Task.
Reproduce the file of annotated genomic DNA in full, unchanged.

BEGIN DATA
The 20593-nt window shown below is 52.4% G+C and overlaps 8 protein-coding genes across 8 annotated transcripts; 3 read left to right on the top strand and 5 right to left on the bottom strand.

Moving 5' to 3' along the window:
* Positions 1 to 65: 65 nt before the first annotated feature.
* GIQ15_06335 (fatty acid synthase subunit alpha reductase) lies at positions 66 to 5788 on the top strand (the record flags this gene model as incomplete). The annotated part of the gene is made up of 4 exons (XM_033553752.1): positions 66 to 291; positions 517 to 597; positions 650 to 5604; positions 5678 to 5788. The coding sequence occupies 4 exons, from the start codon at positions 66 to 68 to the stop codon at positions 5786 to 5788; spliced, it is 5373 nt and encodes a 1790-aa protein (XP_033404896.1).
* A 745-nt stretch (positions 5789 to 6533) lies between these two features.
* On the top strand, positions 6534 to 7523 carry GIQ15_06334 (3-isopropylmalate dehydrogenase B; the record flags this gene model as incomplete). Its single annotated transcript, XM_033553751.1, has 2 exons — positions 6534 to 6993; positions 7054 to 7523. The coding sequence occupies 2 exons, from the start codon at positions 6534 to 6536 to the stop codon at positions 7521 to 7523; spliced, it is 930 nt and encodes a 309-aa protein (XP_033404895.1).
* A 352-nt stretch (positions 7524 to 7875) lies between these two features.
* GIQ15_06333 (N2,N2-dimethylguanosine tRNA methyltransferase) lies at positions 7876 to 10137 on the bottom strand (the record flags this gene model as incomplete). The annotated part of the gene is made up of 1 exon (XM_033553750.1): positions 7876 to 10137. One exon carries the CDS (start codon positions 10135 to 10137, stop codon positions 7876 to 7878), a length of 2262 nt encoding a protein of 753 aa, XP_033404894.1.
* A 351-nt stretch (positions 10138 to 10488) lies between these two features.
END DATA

The 20593-nt window shown below is 52.4% G+C and overlaps 8 protein-coding genes across 8 annotated transcripts; 3 read left to right on the top strand and 5 right to left on the bottom strand.

Moving 5' to 3' along the window:
* Positions 1 to 65: 65 nt before the first annotated feature.
* GIQ15_06335 (fatty acid synthase subunit alpha reductase) lies at positions 66 to 5788 on the top strand (the record flags this gene model as incomplete). The annotated part of the gene is made up of 4 exons (XM_033553752.1): positions 66 to 291; positions 517 to 597; positions 650 to 5604; positions 5678 to 5788. The coding sequence occupies 4 exons, from the start codon at positions 66 to 68 to the stop codon at positions 5786 to 5788; spliced, it is 5373 nt and encodes a 1790-aa protein (XP_033404896.1).
* A 745-nt stretch (positions 5789 to 6533) lies between these two features.
* On the top strand, positions 6534 to 7523 carry GIQ15_06334 (3-isopropylmalate dehydrogenase B; the record flags this gene model as incomplete). Its single annotated transcript, XM_033553751.1, has 2 exons — positions 6534 to 6993; positions 7054 to 7523. The coding sequence occupies 2 exons, from the start codon at positions 6534 to 6536 to the stop codon at positions 7521 to 7523; spliced, it is 930 nt and encodes a 309-aa protein (XP_033404895.1).
* A 352-nt stretch (positions 7524 to 7875) lies between these two features.
* GIQ15_06333 (N2,N2-dimethylguanosine tRNA methyltransferase) lies at positions 7876 to 10137 on the bottom strand (the record flags this gene model as incomplete). The annotated part of the gene is made up of 1 exon (XM_033553750.1): positions 7876 to 10137. One exon carries the CDS (start codon positions 10135 to 10137, stop codon positions 7876 to 7878), a length of 2262 nt encoding a protein of 753 aa, XP_033404894.1.
* A 351-nt stretch (positions 10138 to 10488) lies between these two features.